Monday, 8 June 2009

European Elections

Sunday night saw the counting and publishing of the EU results from across Europe. Across Europe there was a growth in support for the centre-right parties, many of which are in government in certain European countries. This growth was therefore opposed by a shrink in support for the main left wing European party, the Party of European Socialists.

These losses were from many countries, including Britian, where the Labour party suffered disasterous results, and therefore Labour sent less MEP's to the Party of European Socialists.

As well as a general gain for the centre right, and a loss for the socialists, there was also a significant gain in the Green bloc of the European party, which saw it's number of MEP increase from 41 in 2004, to 50 this time around. However in Britian there were no gains for the Green Party, despite a large vote increase in certain regions. High polling in Brighton and Norwich for the Green Party suggest that they may be on their way to sending their first MP to Westminister, come the General Election.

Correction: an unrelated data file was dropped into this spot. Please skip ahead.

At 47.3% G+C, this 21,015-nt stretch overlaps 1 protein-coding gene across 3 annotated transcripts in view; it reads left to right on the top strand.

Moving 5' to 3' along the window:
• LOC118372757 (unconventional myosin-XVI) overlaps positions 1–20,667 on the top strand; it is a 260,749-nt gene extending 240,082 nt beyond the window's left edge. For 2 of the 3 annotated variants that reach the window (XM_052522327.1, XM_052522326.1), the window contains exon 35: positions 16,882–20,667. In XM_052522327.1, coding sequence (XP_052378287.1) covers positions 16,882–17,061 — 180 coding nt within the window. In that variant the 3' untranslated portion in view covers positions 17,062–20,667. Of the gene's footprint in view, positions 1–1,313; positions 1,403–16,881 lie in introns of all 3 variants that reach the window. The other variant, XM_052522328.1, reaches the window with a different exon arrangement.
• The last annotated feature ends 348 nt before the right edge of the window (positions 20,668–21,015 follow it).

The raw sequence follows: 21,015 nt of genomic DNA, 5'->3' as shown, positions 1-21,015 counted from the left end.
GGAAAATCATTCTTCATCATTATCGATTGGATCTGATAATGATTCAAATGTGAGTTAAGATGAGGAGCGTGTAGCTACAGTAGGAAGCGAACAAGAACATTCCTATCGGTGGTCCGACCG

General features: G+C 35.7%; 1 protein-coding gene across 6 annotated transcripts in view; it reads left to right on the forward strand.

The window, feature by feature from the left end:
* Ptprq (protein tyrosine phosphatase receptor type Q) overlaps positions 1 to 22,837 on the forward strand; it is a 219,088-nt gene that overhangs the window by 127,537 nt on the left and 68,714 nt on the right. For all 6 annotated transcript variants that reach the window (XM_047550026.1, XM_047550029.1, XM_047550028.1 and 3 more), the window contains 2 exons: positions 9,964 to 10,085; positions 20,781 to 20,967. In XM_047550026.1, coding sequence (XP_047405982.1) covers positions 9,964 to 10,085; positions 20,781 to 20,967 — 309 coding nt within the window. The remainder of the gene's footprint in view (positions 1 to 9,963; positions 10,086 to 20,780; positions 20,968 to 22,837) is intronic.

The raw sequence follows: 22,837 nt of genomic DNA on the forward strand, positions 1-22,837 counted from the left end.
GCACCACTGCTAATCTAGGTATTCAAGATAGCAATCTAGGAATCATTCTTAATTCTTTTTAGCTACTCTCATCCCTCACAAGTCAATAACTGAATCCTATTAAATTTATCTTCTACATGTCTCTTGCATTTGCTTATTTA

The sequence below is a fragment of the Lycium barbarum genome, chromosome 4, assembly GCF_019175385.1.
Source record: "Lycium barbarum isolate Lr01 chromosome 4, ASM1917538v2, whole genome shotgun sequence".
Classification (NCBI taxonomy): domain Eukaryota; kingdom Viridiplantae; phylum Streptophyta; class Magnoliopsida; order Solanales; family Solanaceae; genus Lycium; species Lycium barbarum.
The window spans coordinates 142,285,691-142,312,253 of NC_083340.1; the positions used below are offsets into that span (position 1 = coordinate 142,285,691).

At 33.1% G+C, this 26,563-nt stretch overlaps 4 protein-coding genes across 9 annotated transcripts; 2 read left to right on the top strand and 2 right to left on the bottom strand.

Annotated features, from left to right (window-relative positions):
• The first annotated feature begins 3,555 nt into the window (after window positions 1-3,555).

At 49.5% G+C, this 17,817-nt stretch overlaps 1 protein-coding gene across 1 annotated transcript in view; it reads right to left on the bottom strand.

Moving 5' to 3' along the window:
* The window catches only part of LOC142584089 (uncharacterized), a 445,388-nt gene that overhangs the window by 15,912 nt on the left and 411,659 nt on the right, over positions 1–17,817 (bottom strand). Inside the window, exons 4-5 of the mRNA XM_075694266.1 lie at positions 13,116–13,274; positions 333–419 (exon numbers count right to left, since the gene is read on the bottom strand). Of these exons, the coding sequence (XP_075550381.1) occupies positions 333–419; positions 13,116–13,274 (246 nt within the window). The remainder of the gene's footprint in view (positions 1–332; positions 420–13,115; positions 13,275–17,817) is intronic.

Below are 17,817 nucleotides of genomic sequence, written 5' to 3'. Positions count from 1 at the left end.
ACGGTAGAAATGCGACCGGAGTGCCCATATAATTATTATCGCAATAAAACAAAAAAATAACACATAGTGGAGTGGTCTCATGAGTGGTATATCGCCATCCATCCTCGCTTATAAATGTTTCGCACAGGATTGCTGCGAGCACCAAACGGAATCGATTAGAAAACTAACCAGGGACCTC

What was also apparant across many European countries, was the growth of the extremist and fringe parties. In the Netherlands, with the Party for Freedom coming second in the polls - a party who's leader was barred from entering Britain because of his comments on Islam, such as calling the Qu'ran as a "fascist book."

In Britian too, the BNP has made gains, with two BNP members being sent to Brussels to represent Britian. It is sad that the movement against the BNP wasn't successfull enough, and that now, as a result, Britian is sending two fascists to represent us in Europe. There needs to now be coordinated efforts by all the mainstream parties to combat the BNP, to prevent them making similar gains in a General Election.

However, there are hopes that this will not be the case. In the North West region, where Nick Griffin, the BNP leader won his seat, the number of BNP votes actually decreased from last election, yet their share of the vote increased due to the collapse of Labour support. Apathy plauges European elections, with this year's turnout being the lowest ever, at 43%. Were the European elections made more engaging to the people - if people knew more about what the European Parliament did, what they were voting for and why it mattered, then the turnout would probably be much higher.

Finally, I should like to put up a link to a petition that shall be handed to Nick Griffin the day he takes his seat in the European Parliament. Let the fascists know what you think, and tell them that their election is not in your name.

Click here to sign the petition.


  1. Nicely Written Piece


  2. Egg one, Nick Griffin nil.